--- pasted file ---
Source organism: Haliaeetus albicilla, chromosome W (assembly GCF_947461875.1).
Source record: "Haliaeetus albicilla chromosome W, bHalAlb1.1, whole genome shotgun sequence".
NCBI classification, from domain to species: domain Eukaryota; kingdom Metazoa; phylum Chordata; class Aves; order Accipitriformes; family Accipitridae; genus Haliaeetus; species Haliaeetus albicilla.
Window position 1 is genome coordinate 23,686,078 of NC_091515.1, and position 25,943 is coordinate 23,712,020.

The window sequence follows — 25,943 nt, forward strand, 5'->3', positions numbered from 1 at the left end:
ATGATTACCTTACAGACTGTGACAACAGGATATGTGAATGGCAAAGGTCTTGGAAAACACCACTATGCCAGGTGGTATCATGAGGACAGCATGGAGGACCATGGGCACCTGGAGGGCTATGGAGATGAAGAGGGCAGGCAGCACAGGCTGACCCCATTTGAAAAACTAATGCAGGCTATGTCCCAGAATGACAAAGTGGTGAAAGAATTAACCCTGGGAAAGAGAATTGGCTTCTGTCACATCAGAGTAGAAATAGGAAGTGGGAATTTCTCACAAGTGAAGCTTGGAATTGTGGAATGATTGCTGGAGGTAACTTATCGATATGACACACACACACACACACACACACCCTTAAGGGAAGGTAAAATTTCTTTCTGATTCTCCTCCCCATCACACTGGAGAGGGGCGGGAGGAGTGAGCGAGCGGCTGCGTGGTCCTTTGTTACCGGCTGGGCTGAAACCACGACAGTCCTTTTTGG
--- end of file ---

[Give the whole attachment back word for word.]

Source organism: Haliaeetus albicilla, chromosome W (assembly GCF_947461875.1).
Source record: "Haliaeetus albicilla chromosome W, bHalAlb1.1, whole genome shotgun sequence".
NCBI classification, from domain to species: domain Eukaryota; kingdom Metazoa; phylum Chordata; class Aves; order Accipitriformes; family Accipitridae; genus Haliaeetus; species Haliaeetus albicilla.
Window position 1 is genome coordinate 23,686,078 of NC_091515.1, and position 25,943 is coordinate 23,712,020.

The window sequence follows — 25,943 nt, forward strand, 5'->3', positions numbered from 1 at the left end:
ATGATTACCTTACAGACTGTGACAACAGGATATGTGAATGGCAAAGGTCTTGGAAAACACCACTATGCCAGGTGGTATCATGAGGACAGCATGGAGGACCATGGGCACCTGGAGGGCTATGGAGATGAAGAGGGCAGGCAGCACAGGCTGACCCCATTTGAAAAACTAATGCAGGCTATGTCCCAGAATGACAAAGTGGTGAAAGAATTAACCCTGGGAAAGAGAATTGGCTTCTGTCACATCAGAGTAGAAATAGGAAGTGGGAATTTCTCACAAGTGAAGCTTGGAATTGTGGAATGATTGCTGGAGGTAACTTATCGATATGACACACACACACACACACACACACCCTTAAGGGAAGGTAAAATTTCTTTCTGATTCTCCTCCCCATCACACTGGAGAGGGGCGGGAGGAGTGAGCGAGCGGCTGCGTGGTCCTTTGTTACCGGCTGGGCTGAAACCACGACAGTCCTTTTTGG